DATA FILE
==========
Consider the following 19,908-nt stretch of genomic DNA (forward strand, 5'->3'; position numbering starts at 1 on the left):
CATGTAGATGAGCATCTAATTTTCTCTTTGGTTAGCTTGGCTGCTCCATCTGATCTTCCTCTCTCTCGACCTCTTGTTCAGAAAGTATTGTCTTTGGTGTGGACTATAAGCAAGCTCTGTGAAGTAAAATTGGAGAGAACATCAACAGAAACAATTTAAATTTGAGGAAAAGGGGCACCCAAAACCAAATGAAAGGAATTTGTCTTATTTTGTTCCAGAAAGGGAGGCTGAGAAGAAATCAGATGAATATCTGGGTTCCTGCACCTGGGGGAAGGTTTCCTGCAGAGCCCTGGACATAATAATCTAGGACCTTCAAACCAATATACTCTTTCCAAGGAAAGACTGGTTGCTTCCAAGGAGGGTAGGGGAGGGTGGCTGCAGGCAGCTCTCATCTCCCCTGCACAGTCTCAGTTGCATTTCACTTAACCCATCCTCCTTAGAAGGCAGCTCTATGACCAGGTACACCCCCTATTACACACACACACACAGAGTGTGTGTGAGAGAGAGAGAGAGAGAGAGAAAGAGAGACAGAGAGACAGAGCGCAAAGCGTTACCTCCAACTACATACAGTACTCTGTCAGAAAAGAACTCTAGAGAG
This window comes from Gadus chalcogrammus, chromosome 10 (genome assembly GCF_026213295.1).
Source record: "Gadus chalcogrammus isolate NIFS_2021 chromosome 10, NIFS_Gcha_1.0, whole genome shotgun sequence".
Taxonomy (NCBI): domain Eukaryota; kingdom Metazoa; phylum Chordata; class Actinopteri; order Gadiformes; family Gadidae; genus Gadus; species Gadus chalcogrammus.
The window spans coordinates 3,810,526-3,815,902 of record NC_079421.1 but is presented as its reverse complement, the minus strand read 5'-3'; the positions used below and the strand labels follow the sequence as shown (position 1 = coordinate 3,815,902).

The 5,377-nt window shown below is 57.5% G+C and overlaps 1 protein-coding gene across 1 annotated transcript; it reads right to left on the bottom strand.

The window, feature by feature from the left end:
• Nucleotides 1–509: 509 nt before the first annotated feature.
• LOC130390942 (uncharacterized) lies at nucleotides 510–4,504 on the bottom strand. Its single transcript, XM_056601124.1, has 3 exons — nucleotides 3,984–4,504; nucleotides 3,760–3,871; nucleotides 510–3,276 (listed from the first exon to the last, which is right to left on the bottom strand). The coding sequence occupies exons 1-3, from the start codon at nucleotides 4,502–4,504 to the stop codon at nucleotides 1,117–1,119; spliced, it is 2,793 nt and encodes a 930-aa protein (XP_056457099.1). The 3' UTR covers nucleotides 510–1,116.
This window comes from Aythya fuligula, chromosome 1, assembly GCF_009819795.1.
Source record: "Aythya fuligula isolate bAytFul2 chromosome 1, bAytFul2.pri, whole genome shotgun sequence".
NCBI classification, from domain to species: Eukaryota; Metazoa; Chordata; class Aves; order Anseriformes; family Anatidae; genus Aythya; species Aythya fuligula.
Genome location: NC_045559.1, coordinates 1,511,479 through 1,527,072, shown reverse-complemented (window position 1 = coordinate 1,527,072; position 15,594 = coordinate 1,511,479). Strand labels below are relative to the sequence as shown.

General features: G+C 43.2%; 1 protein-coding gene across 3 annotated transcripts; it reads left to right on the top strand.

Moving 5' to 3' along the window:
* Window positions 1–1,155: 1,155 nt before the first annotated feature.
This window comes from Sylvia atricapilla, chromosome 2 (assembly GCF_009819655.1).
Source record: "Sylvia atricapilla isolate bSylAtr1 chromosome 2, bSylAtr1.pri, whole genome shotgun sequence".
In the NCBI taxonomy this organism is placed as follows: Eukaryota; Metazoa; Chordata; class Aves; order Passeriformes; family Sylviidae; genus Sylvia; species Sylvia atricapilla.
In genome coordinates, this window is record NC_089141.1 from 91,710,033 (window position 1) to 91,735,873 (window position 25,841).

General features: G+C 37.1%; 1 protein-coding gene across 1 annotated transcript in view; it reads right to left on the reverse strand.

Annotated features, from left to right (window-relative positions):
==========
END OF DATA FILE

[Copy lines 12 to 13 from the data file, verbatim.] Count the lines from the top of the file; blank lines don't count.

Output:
Source record: "Aythya fuligula isolate bAytFul2 chromosome 1, bAytFul2.pri, whole genome shotgun sequence".
NCBI classification, from domain to species: Eukaryota; Metazoa; Chordata; class Aves; order Anseriformes; family Anatidae; genus Aythya; species Aythya fuligula.